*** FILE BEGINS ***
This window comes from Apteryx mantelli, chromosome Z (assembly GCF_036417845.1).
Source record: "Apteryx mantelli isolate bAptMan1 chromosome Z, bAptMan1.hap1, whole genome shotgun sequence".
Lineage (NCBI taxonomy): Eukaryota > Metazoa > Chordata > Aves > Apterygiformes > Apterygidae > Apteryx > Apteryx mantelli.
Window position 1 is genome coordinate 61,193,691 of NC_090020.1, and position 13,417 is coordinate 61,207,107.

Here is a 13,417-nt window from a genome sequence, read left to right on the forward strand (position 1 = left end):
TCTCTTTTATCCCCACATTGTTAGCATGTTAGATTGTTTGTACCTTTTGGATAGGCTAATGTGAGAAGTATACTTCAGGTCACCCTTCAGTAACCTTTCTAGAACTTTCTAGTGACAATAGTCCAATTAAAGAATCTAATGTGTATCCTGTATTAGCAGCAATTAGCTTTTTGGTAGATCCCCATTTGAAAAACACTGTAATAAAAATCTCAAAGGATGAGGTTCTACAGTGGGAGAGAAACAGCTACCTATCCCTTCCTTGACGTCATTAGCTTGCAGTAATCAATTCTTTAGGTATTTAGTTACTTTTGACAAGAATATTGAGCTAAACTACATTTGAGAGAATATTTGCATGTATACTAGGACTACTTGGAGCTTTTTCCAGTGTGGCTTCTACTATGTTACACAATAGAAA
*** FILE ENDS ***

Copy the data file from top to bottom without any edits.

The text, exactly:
This window comes from Apteryx mantelli, chromosome Z (assembly GCF_036417845.1).
Source record: "Apteryx mantelli isolate bAptMan1 chromosome Z, bAptMan1.hap1, whole genome shotgun sequence".
Lineage (NCBI taxonomy): Eukaryota > Metazoa > Chordata > Aves > Apterygiformes > Apterygidae > Apteryx > Apteryx mantelli.
Window position 1 is genome coordinate 61,193,691 of NC_090020.1, and position 13,417 is coordinate 61,207,107.

Here is a 13,417-nt window from a genome sequence, read left to right on the forward strand (position 1 = left end):
TCTCTTTTATCCCCACATTGTTAGCATGTTAGATTGTTTGTACCTTTTGGATAGGCTAATGTGAGAAGTATACTTCAGGTCACCCTTCAGTAACCTTTCTAGAACTTTCTAGTGACAATAGTCCAATTAAAGAATCTAATGTGTATCCTGTATTAGCAGCAATTAGCTTTTTGGTAGATCCCCATTTGAAAAACACTGTAATAAAAATCTCAAAGGATGAGGTTCTACAGTGGGAGAGAAACAGCTACCTATCCCTTCCTTGACGTCATTAGCTTGCAGTAATCAATTCTTTAGGTATTTAGTTACTTTTGACAAGAATATTGAGCTAAACTACATTTGAGAGAATATTTGCATGTATACTAGGACTACTTGGAGCTTTTTCCAGTGTGGCTTCTACTATGTTACACAATAGAAA